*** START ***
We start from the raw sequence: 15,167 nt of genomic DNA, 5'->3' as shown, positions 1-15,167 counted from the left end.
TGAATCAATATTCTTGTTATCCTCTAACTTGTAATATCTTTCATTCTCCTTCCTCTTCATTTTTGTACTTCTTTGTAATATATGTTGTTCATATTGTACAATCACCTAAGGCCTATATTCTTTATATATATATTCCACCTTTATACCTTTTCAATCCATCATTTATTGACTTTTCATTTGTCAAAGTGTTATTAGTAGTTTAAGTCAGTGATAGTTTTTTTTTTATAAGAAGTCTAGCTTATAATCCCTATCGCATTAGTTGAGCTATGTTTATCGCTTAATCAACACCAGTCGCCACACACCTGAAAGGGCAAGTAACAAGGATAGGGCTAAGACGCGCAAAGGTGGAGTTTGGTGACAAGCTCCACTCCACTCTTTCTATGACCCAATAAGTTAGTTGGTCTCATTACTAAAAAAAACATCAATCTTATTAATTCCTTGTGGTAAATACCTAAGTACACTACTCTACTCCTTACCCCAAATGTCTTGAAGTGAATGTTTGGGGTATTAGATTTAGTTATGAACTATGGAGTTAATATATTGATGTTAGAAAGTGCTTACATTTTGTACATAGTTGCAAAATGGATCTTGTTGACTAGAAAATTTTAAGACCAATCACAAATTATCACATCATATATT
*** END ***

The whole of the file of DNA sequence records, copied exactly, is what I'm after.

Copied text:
We start from the raw sequence: 15,167 nt of genomic DNA, 5'->3' as shown, positions 1-15,167 counted from the left end.
TGAATCAATATTCTTGTTATCCTCTAACTTGTAATATCTTTCATTCTCCTTCCTCTTCATTTTTGTACTTCTTTGTAATATATGTTGTTCATATTGTACAATCACCTAAGGCCTATATTCTTTATATATATATTCCACCTTTATACCTTTTCAATCCATCATTTATTGACTTTTCATTTGTCAAAGTGTTATTAGTAGTTTAAGTCAGTGATAGTTTTTTTTTTATAAGAAGTCTAGCTTATAATCCCTATCGCATTAGTTGAGCTATGTTTATCGCTTAATCAACACCAGTCGCCACACACCTGAAAGGGCAAGTAACAAGGATAGGGCTAAGACGCGCAAAGGTGGAGTTTGGTGACAAGCTCCACTCCACTCTTTCTATGACCCAATAAGTTAGTTGGTCTCATTACTAAAAAAAACATCAATCTTATTAATTCCTTGTGGTAAATACCTAAGTACACTACTCTACTCCTTACCCCAAATGTCTTGAAGTGAATGTTTGGGGTATTAGATTTAGTTATGAACTATGGAGTTAATATATTGATGTTAGAAAGTGCTTACATTTTGTACATAGTTGCAAAATGGATCTTGTTGACTAGAAAATTTTAAGACCAATCACAAATTATCACATCATATATT